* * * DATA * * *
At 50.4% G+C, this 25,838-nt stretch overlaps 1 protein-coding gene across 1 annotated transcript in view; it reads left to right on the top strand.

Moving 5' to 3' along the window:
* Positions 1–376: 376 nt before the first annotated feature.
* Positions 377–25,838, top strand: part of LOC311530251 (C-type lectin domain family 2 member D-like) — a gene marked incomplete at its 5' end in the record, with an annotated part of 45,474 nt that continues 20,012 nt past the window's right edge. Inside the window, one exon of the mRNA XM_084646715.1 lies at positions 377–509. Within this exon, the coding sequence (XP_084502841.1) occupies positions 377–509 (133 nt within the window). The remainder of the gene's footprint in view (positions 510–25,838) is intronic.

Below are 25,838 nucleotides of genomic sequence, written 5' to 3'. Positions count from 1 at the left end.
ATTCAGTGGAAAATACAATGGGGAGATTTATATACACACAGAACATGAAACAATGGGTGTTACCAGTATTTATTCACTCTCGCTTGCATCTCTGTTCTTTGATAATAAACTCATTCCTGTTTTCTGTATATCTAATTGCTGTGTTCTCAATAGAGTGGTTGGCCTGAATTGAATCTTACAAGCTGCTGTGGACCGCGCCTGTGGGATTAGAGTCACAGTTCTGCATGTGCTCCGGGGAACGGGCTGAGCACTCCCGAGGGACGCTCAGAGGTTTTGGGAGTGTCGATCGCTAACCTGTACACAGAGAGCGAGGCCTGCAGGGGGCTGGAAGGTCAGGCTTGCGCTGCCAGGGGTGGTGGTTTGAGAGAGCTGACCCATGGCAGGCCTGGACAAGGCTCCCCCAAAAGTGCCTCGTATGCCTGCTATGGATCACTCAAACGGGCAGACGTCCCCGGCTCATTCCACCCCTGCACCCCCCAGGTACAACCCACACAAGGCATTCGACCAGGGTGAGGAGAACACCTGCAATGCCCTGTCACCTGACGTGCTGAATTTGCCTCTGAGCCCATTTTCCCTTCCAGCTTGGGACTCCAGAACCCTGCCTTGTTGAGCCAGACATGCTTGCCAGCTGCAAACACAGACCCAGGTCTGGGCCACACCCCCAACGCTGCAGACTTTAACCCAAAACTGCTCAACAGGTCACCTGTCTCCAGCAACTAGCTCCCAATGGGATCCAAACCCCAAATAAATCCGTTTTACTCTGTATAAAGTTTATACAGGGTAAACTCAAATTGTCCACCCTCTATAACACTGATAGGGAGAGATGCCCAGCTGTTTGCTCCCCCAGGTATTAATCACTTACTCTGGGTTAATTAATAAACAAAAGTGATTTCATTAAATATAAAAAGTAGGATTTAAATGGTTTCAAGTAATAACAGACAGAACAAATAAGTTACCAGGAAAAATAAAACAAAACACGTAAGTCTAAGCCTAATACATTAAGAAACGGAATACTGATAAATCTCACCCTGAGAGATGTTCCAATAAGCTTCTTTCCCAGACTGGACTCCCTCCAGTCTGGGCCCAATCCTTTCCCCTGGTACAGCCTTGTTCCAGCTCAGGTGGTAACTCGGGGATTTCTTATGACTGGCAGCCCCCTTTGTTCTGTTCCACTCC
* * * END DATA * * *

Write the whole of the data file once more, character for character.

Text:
At 50.4% G+C, this 25,838-nt stretch overlaps 1 protein-coding gene across 1 annotated transcript in view; it reads left to right on the top strand.

Moving 5' to 3' along the window:
* Positions 1–376: 376 nt before the first annotated feature.
* Positions 377–25,838, top strand: part of LOC311530251 (C-type lectin domain family 2 member D-like) — a gene marked incomplete at its 5' end in the record, with an annotated part of 45,474 nt that continues 20,012 nt past the window's right edge. Inside the window, one exon of the mRNA XM_084646715.1 lies at positions 377–509. Within this exon, the coding sequence (XP_084502841.1) occupies positions 377–509 (133 nt within the window). The remainder of the gene's footprint in view (positions 510–25,838) is intronic.

Below are 25,838 nucleotides of genomic sequence, written 5' to 3'. Positions count from 1 at the left end.
ATTCAGTGGAAAATACAATGGGGAGATTTATATACACACAGAACATGAAACAATGGGTGTTACCAGTATTTATTCACTCTCGCTTGCATCTCTGTTCTTTGATAATAAACTCATTCCTGTTTTCTGTATATCTAATTGCTGTGTTCTCAATAGAGTGGTTGGCCTGAATTGAATCTTACAAGCTGCTGTGGACCGCGCCTGTGGGATTAGAGTCACAGTTCTGCATGTGCTCCGGGGAACGGGCTGAGCACTCCCGAGGGACGCTCAGAGGTTTTGGGAGTGTCGATCGCTAACCTGTACACAGAGAGCGAGGCCTGCAGGGGGCTGGAAGGTCAGGCTTGCGCTGCCAGGGGTGGTGGTTTGAGAGAGCTGACCCATGGCAGGCCTGGACAAGGCTCCCCCAAAAGTGCCTCGTATGCCTGCTATGGATCACTCAAACGGGCAGACGTCCCCGGCTCATTCCACCCCTGCACCCCCCAGGTACAACCCACACAAGGCATTCGACCAGGGTGAGGAGAACACCTGCAATGCCCTGTCACCTGACGTGCTGAATTTGCCTCTGAGCCCATTTTCCCTTCCAGCTTGGGACTCCAGAACCCTGCCTTGTTGAGCCAGACATGCTTGCCAGCTGCAAACACAGACCCAGGTCTGGGCCACACCCCCAACGCTGCAGACTTTAACCCAAAACTGCTCAACAGGTCACCTGTCTCCAGCAACTAGCTCCCAATGGGATCCAAACCCCAAATAAATCCGTTTTACTCTGTATAAAGTTTATACAGGGTAAACTCAAATTGTCCACCCTCTATAACACTGATAGGGAGAGATGCCCAGCTGTTTGCTCCCCCAGGTATTAATCACTTACTCTGGGTTAATTAATAAACAAAAGTGATTTCATTAAATATAAAAAGTAGGATTTAAATGGTTTCAAGTAATAACAGACAGAACAAATAAGTTACCAGGAAAAATAAAACAAAACACGTAAGTCTAAGCCTAATACATTAAGAAACGGAATACTGATAAATCTCACCCTGAGAGATGTTCCAATAAGCTTCTTTCCCAGACTGGACTCCCTCCAGTCTGGGCCCAATCCTTTCCCCTGGTACAGCCTTGTTCCAGCTCAGGTGGTAACTCGGGGATTTCTTATGACTGGCAGCCCCCTTTGTTCTGTTCCACTCC